Seattle-based Kim Beaton with the help of 25 volunteers built a 12-foot tall tree troll out of completely non-toxic materials. In 2006, the artist and a team of volunteers spent 15 days creating a unique tree troll out of papier mache, wood, metal plates and other materials. The sculpture looks realistic if that is possible, but it’s the friendly face inspired by her father that gets your attention. In about forty minutes after waking from a dream about her father, she had a rough sculpture that said what she wanted. The next morning she began making phone calls, telling her friends that in 6 days time they would begin on a new large piece. Fifteen days after starting, they were done.
The flexible building material was developed by the University of Michigan and has been used to improve earthquake resistance in structures. Beaton molded it around plywood to make the sculpture. The strength of the material meant people could enjoy the sculpture without risk of damage. Resembling something from “The Hobbit”, It’s public art and people should touch it and kids can play on it. The troll has been given a coat of buttermilk, and blended moss and lichen, in the hope of attracting further growth.
Beaton moved from Montana to New Zealand to work on The Hobbit with Weta Workshops.
The Indian bullfrog is known for its large size, up to 6 inches in length, and dramatic coloring. It’s found in the wetlands of South and South East Asia and inhabits holes and bushes near permanent bodies of water.
During most of the season, both sexes are olive-green in color. Once the mating season comes around, the males skin turns bright yellow and their vocal sacs turn bright blue. Breeding takes place during the monsoon season and large numbers of eggs are laid in pools. There is a high mortality rate among tadpoles mostly from other predators.
When they are frightened they jump over the surface of the water in much the same way as they would over land. Normally a nocturnal creature, the diet of an Indian Bullfrog consists of insects, small animals and small birds.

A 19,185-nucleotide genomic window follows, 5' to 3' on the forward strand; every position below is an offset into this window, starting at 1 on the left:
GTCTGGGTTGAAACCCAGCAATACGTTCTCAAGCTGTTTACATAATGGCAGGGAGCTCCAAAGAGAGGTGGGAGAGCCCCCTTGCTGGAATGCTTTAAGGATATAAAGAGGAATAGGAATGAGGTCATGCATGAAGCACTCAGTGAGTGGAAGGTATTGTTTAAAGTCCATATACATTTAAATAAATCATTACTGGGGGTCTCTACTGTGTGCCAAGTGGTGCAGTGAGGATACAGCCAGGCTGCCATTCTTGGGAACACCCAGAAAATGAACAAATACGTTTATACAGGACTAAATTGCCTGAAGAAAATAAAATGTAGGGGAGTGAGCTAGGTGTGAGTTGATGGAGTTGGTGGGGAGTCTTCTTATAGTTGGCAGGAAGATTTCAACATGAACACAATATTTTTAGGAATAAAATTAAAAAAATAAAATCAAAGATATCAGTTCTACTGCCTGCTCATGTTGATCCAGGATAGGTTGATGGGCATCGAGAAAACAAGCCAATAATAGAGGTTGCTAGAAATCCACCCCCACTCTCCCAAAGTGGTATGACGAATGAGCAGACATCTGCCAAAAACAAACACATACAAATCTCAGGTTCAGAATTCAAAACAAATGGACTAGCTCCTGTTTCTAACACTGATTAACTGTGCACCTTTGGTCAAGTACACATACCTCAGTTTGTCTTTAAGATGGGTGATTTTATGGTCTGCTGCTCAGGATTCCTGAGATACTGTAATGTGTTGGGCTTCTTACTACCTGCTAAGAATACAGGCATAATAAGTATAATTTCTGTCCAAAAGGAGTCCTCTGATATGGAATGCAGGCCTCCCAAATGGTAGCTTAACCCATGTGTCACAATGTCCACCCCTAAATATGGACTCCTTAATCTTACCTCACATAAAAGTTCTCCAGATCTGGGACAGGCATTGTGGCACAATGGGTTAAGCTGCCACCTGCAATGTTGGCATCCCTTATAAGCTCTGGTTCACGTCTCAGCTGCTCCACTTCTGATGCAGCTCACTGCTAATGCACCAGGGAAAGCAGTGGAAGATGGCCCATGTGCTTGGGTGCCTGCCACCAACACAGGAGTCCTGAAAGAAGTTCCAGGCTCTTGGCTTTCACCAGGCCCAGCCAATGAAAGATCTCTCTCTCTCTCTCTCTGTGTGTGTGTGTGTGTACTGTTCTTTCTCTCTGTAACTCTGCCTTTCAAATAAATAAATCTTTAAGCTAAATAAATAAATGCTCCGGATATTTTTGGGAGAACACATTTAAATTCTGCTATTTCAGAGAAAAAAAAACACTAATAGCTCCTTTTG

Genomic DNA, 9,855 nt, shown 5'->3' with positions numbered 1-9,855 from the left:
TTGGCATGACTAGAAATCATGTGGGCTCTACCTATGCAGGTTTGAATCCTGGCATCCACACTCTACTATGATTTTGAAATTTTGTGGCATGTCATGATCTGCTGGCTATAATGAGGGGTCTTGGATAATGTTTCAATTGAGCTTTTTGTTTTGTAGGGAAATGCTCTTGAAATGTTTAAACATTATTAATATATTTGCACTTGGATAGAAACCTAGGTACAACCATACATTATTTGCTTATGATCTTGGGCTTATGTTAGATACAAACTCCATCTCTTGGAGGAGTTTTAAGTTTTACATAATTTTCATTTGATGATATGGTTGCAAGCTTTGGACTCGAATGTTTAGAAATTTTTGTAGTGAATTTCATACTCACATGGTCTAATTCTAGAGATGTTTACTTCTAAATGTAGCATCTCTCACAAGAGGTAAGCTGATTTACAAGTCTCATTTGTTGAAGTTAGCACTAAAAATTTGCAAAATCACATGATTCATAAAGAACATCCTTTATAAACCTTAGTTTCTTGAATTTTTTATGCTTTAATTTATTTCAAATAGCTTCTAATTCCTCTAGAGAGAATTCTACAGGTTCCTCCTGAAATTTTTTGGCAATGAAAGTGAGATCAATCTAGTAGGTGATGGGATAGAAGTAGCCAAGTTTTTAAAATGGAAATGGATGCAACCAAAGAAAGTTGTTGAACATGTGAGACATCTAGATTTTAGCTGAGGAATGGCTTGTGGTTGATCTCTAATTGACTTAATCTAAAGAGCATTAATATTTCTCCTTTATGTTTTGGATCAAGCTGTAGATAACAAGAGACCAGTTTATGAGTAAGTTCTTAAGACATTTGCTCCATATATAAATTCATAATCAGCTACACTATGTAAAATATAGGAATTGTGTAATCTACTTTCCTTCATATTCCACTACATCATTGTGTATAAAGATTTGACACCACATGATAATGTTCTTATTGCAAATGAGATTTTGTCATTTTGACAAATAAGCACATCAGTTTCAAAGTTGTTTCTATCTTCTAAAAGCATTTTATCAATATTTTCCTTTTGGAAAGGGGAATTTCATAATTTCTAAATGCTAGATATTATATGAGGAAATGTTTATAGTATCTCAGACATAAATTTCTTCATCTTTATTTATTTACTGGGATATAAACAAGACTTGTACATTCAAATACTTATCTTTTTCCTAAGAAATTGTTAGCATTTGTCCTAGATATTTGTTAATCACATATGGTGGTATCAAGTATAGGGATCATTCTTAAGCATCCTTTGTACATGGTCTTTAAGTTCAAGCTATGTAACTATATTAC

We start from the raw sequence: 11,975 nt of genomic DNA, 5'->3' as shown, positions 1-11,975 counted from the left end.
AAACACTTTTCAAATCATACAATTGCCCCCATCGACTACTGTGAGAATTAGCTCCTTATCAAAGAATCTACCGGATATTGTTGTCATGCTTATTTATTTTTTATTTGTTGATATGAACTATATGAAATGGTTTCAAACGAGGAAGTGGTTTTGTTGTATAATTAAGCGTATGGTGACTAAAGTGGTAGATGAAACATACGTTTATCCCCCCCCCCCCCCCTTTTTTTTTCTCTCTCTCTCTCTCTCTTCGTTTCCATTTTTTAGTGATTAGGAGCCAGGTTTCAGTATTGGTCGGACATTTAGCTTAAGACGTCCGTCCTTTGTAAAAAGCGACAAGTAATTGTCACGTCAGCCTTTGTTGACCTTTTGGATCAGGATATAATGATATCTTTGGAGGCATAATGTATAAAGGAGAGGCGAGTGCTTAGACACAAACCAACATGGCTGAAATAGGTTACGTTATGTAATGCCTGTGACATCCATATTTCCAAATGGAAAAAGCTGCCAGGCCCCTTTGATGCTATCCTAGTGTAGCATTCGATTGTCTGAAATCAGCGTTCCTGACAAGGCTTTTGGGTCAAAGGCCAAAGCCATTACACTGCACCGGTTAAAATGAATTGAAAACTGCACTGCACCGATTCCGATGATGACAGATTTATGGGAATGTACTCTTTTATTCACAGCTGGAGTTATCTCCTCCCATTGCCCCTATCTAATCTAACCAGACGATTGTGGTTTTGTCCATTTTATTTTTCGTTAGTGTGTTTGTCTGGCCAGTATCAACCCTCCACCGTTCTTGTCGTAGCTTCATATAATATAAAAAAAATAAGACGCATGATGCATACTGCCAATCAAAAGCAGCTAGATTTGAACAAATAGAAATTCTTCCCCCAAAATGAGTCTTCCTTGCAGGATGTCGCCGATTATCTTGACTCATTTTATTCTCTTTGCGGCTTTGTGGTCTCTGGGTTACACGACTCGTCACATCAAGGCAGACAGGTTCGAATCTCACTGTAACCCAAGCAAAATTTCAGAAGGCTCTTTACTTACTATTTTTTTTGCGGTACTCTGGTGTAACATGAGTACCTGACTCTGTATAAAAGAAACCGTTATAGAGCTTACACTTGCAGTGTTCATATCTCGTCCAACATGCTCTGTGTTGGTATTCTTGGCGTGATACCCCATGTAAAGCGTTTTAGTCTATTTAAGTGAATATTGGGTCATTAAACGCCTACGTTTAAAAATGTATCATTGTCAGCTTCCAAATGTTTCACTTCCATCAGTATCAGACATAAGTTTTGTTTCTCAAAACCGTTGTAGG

In one of the most beautiful and ignored cities in Europe is a fantastic and fantasy filled bridge.
Dragon Bridge is the most fairytale of bridges in the fairytale city of Ljubljana, Slovenia. Combining old-world charm with medieval mystery, this bridge celebrates its gothic construction and the mythical side of the area’s history. Decorated with ornamental dragon statues among the other ornate embellishments, visitors love to see the playful side of the city through this monument.
While medieval in style, this attraction came into being in the early 20th century as part of a urban renovation. An 1895 earthquake had damaged the previous wooden bridge, and the powers that be decided to try out a new, innovative technology called reinforced concrete, and throw some dragons in for good measure.
In the early 1980s, the bridge was renovated with a lightweight concrete. The beautiful fantasy-themed bridge holds the titles to a couple of firsts: first Slovenian bridge paved, first reinforced concrete bridge in Ljubljana, and came is a strong third for largest arch in Europe at the time of construction.
All technical marvel aside, obviously the main attraction is the fine example of Vienna Succession style, and the four dragons guarding the bridge on either side, with sixteen smaller ones decorating its span.
The entire country is beautiful and has a wide spectrum of activities and sights.